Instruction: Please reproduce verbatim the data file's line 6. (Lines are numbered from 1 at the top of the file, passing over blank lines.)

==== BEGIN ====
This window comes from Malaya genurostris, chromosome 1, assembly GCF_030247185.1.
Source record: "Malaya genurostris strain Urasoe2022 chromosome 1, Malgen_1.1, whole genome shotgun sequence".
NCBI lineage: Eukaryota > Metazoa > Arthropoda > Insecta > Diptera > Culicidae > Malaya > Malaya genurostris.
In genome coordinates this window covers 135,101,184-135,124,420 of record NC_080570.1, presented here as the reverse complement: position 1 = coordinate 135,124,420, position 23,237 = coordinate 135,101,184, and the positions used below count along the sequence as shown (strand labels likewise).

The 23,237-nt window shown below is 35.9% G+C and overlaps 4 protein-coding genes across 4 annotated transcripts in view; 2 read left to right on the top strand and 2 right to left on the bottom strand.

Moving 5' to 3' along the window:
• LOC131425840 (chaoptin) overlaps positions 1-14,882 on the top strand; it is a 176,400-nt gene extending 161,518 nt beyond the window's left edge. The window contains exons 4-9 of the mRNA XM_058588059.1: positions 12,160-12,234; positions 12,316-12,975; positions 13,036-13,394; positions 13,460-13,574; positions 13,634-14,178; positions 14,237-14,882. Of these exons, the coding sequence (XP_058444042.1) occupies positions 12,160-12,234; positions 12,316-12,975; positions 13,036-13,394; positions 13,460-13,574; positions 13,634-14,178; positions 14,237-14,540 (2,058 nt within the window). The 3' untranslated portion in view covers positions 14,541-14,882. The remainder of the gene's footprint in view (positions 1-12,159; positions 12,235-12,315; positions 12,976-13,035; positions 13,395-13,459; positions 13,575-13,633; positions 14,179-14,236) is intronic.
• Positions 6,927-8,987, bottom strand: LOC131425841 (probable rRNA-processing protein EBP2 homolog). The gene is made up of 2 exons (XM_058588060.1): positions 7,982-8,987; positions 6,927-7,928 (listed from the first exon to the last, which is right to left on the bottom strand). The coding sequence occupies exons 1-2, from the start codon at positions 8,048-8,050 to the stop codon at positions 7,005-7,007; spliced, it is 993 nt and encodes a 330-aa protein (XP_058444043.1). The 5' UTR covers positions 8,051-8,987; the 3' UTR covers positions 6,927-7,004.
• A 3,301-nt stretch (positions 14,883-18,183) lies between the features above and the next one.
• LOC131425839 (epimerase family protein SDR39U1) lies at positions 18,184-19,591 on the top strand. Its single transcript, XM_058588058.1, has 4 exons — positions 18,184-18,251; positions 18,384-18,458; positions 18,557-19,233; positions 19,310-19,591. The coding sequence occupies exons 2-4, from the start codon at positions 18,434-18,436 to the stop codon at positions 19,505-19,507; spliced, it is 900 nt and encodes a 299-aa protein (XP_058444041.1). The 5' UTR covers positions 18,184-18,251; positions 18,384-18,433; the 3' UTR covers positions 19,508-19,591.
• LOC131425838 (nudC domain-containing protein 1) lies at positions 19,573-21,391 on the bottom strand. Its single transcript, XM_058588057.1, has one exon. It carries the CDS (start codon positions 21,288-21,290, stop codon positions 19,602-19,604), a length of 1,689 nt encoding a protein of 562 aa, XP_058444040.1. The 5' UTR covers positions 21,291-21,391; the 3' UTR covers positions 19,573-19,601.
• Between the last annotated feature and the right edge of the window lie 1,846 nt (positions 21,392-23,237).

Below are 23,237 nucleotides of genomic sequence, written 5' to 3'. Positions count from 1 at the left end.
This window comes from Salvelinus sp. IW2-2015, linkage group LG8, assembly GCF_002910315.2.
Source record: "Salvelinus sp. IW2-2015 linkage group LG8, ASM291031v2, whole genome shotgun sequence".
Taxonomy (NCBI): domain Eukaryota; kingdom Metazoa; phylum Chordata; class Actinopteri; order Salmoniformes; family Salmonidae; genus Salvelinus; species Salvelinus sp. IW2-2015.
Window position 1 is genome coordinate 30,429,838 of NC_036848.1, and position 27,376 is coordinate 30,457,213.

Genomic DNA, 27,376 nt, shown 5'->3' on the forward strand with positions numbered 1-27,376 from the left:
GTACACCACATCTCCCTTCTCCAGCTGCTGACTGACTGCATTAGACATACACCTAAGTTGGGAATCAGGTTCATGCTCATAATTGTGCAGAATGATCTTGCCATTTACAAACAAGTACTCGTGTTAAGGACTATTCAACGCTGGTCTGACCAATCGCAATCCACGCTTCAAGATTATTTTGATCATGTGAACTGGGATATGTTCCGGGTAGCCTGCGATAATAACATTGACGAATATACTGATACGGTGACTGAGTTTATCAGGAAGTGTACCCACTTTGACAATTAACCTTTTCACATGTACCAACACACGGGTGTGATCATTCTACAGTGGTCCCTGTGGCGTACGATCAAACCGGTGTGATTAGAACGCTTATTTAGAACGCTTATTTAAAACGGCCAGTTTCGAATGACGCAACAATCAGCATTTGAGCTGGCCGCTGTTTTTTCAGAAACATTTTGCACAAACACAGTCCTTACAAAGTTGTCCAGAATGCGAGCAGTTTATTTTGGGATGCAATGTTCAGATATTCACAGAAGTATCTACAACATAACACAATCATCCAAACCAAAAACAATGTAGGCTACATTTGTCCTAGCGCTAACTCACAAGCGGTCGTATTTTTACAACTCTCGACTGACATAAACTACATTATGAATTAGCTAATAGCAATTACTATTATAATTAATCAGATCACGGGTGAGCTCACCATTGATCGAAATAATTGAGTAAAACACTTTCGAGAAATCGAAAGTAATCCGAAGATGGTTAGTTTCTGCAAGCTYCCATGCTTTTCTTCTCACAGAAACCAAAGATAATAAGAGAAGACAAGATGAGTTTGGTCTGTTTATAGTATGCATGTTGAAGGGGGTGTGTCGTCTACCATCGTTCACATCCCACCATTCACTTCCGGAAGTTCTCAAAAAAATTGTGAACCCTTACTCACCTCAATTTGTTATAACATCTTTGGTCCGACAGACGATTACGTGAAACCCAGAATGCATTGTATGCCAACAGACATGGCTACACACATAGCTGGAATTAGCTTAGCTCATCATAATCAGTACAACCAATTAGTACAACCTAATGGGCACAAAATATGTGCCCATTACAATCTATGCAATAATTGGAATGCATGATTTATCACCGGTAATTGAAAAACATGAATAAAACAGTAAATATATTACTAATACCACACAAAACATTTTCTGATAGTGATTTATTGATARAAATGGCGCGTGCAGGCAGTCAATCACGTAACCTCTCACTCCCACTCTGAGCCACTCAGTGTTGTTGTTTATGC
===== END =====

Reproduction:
Moving 5' to 3' along the window: